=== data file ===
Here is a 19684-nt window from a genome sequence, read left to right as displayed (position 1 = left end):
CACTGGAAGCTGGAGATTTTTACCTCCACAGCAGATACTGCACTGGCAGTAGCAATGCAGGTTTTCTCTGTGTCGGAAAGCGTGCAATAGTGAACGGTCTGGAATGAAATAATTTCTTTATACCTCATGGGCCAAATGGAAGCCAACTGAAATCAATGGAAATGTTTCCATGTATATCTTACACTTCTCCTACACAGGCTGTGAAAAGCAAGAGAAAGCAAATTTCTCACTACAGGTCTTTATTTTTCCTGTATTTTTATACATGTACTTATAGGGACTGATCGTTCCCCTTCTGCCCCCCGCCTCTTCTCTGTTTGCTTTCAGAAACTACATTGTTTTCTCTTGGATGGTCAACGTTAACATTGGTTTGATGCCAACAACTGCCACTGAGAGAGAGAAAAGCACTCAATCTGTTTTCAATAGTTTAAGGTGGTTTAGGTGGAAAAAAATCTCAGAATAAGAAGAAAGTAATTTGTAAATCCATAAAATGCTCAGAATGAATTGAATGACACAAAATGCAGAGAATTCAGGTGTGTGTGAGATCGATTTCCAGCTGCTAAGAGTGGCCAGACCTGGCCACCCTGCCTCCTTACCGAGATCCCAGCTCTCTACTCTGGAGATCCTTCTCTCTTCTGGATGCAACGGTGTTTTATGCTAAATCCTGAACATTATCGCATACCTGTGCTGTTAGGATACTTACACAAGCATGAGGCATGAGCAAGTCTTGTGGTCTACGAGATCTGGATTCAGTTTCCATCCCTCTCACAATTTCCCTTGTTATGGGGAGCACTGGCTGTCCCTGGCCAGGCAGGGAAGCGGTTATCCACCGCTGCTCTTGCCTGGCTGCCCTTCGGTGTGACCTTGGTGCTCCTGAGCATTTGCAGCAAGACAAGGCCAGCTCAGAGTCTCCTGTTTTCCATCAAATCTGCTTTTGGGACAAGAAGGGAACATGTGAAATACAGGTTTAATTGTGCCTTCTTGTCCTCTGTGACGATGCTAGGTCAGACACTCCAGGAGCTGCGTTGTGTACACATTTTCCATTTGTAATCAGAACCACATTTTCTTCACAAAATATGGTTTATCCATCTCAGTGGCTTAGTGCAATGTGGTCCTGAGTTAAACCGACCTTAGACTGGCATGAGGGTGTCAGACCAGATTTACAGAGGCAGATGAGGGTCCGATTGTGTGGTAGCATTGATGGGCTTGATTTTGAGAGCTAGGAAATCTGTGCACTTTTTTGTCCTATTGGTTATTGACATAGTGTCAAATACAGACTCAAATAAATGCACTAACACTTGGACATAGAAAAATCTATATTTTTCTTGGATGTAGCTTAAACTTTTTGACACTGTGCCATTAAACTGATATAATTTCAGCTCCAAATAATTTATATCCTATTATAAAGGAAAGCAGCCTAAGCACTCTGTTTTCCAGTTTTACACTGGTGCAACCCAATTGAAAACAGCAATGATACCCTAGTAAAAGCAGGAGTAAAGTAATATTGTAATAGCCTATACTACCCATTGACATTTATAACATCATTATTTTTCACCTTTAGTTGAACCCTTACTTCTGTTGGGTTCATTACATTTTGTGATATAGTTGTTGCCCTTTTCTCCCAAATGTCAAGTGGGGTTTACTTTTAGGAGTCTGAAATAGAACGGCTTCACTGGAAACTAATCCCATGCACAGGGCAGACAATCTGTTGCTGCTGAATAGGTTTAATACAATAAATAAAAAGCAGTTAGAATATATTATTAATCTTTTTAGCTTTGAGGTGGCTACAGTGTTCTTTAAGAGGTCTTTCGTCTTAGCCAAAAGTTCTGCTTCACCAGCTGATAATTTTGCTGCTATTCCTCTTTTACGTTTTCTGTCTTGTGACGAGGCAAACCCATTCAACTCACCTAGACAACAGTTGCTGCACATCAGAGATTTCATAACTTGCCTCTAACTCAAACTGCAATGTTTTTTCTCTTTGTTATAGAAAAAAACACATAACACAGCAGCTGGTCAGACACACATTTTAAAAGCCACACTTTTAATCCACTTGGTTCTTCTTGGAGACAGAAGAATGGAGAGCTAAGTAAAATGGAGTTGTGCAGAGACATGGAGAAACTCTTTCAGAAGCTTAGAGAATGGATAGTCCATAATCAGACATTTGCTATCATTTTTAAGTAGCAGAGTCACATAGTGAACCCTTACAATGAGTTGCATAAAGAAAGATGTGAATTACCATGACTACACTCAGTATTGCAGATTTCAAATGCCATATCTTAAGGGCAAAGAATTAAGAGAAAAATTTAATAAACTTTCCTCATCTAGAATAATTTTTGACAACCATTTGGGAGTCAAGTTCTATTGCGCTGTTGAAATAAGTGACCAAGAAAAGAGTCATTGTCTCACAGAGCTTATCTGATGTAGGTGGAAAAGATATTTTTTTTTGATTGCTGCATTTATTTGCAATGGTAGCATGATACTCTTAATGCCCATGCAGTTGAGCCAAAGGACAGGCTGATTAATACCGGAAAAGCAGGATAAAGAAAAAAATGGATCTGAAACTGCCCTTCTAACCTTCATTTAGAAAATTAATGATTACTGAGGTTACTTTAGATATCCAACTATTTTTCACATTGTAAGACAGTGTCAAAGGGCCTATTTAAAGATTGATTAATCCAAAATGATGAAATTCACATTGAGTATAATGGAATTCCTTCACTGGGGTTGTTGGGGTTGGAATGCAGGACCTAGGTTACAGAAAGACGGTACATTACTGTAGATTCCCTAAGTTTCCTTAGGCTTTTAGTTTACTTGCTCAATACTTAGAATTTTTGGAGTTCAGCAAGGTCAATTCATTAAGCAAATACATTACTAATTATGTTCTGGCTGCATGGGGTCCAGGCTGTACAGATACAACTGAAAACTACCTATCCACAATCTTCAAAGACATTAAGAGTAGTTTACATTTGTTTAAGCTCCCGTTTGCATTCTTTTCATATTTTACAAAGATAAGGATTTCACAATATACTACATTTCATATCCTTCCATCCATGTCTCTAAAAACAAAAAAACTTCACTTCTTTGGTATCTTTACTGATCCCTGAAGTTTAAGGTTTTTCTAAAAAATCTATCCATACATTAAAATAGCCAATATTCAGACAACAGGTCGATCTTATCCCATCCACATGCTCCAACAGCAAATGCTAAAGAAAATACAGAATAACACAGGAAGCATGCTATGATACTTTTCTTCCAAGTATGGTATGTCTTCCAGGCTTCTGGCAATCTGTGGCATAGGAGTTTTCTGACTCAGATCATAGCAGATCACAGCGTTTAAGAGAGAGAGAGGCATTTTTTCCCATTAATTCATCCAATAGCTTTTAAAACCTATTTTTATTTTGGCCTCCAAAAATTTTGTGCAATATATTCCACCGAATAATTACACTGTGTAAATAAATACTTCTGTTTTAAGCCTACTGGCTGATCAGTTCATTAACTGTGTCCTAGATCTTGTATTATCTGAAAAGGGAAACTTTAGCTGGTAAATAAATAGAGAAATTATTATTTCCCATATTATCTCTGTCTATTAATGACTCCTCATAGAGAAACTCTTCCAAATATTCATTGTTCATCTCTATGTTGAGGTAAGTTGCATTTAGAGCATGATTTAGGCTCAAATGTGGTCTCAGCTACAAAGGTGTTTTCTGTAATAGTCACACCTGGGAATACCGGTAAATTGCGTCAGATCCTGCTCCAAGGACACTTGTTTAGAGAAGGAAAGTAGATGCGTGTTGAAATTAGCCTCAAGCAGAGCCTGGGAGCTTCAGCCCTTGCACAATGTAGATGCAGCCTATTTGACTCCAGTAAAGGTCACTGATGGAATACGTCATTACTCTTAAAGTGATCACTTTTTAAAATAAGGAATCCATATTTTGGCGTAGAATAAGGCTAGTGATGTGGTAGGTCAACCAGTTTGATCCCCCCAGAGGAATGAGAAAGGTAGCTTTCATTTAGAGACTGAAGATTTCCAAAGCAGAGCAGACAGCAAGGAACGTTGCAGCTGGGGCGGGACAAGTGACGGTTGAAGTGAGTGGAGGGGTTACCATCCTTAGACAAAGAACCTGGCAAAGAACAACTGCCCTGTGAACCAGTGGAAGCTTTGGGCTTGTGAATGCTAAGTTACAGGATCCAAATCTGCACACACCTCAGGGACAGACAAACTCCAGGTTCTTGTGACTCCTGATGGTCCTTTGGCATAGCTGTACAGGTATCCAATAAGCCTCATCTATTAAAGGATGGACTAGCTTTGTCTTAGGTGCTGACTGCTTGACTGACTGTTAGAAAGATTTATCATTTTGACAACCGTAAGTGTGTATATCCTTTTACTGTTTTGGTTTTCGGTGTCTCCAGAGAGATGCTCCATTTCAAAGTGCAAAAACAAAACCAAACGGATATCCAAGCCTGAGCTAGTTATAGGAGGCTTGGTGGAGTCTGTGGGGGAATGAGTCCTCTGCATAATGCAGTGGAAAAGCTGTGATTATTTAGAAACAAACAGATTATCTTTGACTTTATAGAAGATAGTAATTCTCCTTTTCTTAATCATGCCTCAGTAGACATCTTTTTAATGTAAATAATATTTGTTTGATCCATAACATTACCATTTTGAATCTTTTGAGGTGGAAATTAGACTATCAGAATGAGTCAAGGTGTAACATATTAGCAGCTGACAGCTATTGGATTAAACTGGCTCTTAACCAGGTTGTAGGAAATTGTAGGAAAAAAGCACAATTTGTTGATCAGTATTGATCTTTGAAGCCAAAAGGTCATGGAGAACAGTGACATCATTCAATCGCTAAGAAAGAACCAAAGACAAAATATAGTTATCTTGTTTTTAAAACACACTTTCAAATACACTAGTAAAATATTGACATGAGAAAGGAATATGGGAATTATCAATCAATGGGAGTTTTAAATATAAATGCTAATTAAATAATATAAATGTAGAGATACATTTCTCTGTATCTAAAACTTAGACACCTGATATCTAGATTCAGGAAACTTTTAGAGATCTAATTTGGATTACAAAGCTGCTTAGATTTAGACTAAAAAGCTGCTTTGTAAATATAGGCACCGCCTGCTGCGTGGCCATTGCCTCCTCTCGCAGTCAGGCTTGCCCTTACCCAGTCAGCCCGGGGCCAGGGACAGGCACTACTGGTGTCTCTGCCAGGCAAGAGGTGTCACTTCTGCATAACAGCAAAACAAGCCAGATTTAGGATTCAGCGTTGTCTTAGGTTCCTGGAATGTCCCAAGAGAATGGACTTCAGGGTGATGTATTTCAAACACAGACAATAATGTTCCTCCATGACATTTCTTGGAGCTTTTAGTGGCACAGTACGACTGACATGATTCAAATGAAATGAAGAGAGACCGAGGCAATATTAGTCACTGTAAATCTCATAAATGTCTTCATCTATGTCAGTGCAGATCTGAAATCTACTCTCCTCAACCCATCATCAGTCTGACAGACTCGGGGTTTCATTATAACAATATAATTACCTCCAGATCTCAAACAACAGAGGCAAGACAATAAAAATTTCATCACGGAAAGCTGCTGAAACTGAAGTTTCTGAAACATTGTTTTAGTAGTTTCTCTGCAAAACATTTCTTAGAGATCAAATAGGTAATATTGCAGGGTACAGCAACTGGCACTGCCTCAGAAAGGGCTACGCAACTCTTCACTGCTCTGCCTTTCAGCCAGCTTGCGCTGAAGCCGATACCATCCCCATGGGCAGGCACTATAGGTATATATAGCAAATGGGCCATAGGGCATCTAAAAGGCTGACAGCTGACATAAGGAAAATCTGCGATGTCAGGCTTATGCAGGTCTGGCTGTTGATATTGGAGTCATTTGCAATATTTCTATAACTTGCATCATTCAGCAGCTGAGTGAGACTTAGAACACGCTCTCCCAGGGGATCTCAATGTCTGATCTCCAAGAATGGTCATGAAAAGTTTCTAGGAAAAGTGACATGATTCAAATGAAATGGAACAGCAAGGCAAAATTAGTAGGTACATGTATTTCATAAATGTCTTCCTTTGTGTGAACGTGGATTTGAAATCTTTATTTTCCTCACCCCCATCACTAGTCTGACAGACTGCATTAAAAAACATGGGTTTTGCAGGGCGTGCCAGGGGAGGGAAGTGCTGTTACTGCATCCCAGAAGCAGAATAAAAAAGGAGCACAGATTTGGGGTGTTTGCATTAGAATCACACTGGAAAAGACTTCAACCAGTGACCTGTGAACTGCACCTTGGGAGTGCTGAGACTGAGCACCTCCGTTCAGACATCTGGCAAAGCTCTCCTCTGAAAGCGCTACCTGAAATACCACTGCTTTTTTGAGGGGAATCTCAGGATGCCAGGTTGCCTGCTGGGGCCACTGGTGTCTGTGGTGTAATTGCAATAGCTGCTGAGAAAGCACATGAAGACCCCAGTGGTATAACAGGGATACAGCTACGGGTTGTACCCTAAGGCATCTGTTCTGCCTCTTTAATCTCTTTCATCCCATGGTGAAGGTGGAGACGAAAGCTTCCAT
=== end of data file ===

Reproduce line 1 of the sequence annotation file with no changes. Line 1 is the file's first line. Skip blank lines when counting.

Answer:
Here is a 19684-nt window from a genome sequence, read left to right as displayed (position 1 = left end):